This is a printer-friendly version of an article from Zip06.com.Article Published January 2, 2019
C.J. Gladstone began her work with Madison’s A Better Chance, or ABC, as a host family, but now she works to ensure both the program’s scholars and host families maximize the benefits of participating in the program.
It’s been more than 10 years since C.J. hosted an ABC scholar, but the Gladstone family is still close with him.
“He’s a third-year law student at Fordham now,” C.J. says. “He’s still an important part of the family.”
Recently, when her eldest son married, he was the best man.
“That’s what got us started on the path with ABC,” C.J. says.
Hosting a scholar requires spending a weekend each month with the hosted scholar, but often, host families—and the scholars—get so much more out of the relationship.
“Host families are such a critical part of the ABC program,” C.J. says. “They provide a really important link to the community. Host families also provide a support system for scholars. This support is crucial to the scholars’ success; it’s not easy leaving home to live somewhere else, especially at the age of 14 or 15...I admire them.
“I love hanging out with the ABC scholars. They’re really great kids and they’re fun to talk to,” she continues. “They’re smart kids who bring a lot to the program and school.”
ABC scholars attend Daniel Hand High School. Most of the ABC scholars go on to pursue a four-year degree, though some have also pursued the military or other tracks.
The scholars, C.J. says, have a strong “commitment to life as a student. They’re goal-oriented.” Acceptance into the national ABC program follows a lengthy application process that “shows their commitment” right off the bat, she says.
Since C.J., her husband Bill, and their two kids hosted a scholar, C.J. has turned her experience into helping other host families and scholars acclimate to the exciting opportunities provided by ABC.
“I helped recruit host families, and then I started doing the student affairs position,” she says.
C.J. appreciates the cultural exchange that scholars, host families, and students who have grown up in Madison experience.
“The benefits go both ways,” she says. The scholar-host family relationship can “start out awkward, but then you find your way.”
Becoming a host family begins with reaching out to ABC. Then, the family is interviewed.
“Ideally, we like to match scholars to host families who have a student entering the 9th grade,” C.J. says.
This allows the scholar and host family to approach the journey into high school scholarship together.
“Mostly, we look for a host family that’s a good fit,” C.J. adds.
Shared hobbies and interests help provide more common ground that can make the transition for both scholars and their host families smoother.
Scholars usually keep the same host family for all four years of their high school career so long as the situation continues to be mutually beneficial, “but they usually stay in touch,” C.J. says, noting she knows of a scholar who participated in the program in the 1970s and still stays in touch with his host family.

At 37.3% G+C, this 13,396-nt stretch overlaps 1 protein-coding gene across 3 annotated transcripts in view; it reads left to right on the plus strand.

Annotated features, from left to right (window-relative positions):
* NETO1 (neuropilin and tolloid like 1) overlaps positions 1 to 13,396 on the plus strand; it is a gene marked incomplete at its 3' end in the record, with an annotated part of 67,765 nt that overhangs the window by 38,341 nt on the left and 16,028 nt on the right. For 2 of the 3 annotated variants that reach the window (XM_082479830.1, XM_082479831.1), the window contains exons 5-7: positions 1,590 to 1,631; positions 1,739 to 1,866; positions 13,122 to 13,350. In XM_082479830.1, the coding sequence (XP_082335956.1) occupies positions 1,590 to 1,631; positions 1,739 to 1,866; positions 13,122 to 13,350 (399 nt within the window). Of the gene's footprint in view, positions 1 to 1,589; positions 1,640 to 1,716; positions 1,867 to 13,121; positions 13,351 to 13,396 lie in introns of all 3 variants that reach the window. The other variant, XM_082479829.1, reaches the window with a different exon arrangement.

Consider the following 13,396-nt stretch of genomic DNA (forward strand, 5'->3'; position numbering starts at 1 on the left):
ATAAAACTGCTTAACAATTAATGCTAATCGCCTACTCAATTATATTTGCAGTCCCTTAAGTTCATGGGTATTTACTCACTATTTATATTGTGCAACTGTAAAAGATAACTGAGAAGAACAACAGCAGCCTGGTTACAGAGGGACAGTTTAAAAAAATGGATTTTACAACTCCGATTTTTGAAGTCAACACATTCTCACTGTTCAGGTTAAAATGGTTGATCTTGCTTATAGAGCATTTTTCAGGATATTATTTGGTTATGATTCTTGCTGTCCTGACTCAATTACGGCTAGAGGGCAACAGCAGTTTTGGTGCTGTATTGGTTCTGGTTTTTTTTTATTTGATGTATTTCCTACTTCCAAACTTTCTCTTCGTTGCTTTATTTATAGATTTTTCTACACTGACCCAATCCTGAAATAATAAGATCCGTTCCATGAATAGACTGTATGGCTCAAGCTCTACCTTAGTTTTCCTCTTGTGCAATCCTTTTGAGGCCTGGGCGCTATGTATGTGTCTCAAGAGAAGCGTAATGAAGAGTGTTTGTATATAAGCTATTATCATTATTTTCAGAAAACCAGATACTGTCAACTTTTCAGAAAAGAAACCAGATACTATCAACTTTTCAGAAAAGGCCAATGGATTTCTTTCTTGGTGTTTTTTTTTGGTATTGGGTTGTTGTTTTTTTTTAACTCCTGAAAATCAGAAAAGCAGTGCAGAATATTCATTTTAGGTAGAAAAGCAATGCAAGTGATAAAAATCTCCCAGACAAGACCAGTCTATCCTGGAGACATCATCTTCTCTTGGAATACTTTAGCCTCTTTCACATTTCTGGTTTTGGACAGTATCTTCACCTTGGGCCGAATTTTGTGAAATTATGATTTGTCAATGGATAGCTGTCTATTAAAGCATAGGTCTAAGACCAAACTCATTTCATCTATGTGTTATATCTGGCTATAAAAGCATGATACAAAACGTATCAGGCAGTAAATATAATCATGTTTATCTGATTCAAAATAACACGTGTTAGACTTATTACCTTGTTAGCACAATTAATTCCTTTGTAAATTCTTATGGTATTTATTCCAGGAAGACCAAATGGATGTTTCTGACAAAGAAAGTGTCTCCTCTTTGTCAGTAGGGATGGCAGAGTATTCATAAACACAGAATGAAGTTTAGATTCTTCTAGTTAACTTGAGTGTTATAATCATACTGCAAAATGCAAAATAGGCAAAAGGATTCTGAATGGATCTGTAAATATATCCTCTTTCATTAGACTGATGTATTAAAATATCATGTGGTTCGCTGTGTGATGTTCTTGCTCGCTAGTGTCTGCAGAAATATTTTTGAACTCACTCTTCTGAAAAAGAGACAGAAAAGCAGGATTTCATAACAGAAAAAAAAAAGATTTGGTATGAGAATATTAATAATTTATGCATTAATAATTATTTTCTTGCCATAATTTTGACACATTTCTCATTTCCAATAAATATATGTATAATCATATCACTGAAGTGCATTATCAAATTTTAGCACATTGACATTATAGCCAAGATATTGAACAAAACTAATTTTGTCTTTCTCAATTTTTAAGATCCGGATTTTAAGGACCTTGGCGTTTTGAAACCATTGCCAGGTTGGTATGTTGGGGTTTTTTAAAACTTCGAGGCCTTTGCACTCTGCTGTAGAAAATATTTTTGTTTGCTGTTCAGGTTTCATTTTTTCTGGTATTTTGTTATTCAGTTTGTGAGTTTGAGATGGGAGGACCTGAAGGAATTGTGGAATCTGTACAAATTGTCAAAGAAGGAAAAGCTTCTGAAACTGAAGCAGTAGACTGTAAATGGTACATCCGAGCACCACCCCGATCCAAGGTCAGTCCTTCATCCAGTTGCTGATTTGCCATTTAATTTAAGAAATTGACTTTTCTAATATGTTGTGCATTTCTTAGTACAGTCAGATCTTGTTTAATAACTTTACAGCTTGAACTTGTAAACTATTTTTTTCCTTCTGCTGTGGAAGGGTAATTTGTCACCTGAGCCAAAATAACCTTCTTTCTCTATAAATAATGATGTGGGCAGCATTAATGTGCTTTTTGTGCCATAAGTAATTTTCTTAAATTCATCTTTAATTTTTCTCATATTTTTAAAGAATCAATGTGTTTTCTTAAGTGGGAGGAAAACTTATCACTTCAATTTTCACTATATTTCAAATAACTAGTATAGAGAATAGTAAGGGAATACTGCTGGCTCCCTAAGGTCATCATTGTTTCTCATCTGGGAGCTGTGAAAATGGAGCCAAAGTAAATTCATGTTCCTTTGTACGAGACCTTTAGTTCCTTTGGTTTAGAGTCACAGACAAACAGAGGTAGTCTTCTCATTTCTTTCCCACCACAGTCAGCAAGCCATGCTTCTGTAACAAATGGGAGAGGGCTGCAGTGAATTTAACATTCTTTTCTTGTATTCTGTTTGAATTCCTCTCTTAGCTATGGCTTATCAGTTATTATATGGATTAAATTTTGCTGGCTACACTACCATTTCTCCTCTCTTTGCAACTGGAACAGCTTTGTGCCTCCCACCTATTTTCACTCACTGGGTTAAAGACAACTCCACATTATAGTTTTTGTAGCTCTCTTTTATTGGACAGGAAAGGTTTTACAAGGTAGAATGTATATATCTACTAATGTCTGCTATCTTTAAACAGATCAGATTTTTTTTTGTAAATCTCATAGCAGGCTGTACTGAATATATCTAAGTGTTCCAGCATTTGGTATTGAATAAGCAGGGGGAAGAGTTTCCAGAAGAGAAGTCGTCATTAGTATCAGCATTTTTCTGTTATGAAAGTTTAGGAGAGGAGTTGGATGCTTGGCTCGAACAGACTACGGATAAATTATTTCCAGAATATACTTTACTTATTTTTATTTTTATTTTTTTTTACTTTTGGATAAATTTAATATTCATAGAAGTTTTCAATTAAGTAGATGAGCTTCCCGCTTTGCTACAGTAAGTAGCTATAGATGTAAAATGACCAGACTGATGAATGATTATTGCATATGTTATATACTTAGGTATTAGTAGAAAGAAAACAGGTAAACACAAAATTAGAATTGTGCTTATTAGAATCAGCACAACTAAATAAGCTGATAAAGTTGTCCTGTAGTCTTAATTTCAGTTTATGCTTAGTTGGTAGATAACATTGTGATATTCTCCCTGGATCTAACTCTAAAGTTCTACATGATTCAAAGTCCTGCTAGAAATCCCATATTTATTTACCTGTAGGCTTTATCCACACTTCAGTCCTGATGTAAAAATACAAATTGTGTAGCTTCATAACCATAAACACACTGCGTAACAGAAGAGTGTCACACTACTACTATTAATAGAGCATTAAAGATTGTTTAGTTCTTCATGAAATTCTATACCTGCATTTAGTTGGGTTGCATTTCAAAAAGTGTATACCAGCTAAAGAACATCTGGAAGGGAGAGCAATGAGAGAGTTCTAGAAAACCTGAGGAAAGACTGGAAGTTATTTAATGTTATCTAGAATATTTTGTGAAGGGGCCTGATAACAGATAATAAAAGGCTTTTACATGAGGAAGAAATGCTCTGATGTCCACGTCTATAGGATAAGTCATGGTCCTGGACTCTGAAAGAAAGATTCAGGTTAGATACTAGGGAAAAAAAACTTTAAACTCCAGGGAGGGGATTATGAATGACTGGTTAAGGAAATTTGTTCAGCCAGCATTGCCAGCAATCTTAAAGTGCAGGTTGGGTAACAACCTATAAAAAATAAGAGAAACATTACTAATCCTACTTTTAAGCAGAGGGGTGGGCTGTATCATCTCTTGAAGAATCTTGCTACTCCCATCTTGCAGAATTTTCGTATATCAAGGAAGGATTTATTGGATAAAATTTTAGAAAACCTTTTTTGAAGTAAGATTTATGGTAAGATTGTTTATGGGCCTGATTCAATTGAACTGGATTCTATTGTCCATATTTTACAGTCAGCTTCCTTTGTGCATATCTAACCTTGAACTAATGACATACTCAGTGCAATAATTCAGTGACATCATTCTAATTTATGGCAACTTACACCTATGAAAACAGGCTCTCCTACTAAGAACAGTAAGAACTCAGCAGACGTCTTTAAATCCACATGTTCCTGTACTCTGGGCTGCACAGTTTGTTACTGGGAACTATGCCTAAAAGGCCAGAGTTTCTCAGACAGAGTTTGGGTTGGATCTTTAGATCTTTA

For C.J. and ABC, “the biggest challenge is that some students struggle more than others. We work to figure out how to support kids who are homesick, for example. That’s what we’re there for. Our goal is to help them have a well-rounded high school experience so they can get into a good college.”
ABC is “a really successful program and has been for over 45 years. It’s provided an opportunity to so many students to go on to higher education, but also brought a lot to our community,” C.J. says.
Earlier this month, ABC hosted a holiday concert.
“It went well,” C.J. says. “It was a good fundraiser and a nice community event.”
ABC also draws funding from the Act II Thrift Shop in Madison, but most of the program runs on community donations.
For C.J., the work she does is as rewarding as the people she gets to work with.
“I want to give a shout-out to the residential staff,” she says. “I think they’re incredible. They do a great job caring for the scholars and running the house.”
The house she refers to is the Roby House, where the scholars live when they’re not with their host families. Their work involves facilitating 2 ½ to 3 hours a day of study time for the scholars, as well as supporting their extra curricular activities.
“I really appreciate the work they put in,” she says.
“I also love everyone on the board,” C.J. adds. “It’s a hard-working group. Everyone works well together on behalf of the scholars.”
In addition to host families, the residential staff, and the board, the scholars’ families also provide an invaluable support system.
“The scholars’ families are a really important part of the program; they’re so critical to their success, as well,” C.J. says.
When she’s not working to improve the lives of students in Madison—whether they be from Madison or a different community—C.J. loves to spend time outdoors.
“I spend most of my free time hiking,” she says.
Her favorite spots are the local land trust trails and Chatfield Hollow.
“Our trail system here is pretty amazing,” C.J. says.
C.J. devotes most of her time to ensuring that the Madison community—and the Daniel Hand community—is educative, inclusive, and supportive for students and families alike.
“It’s wonderful how supportive the Madison community has been of the ABC program,” C.J. says.
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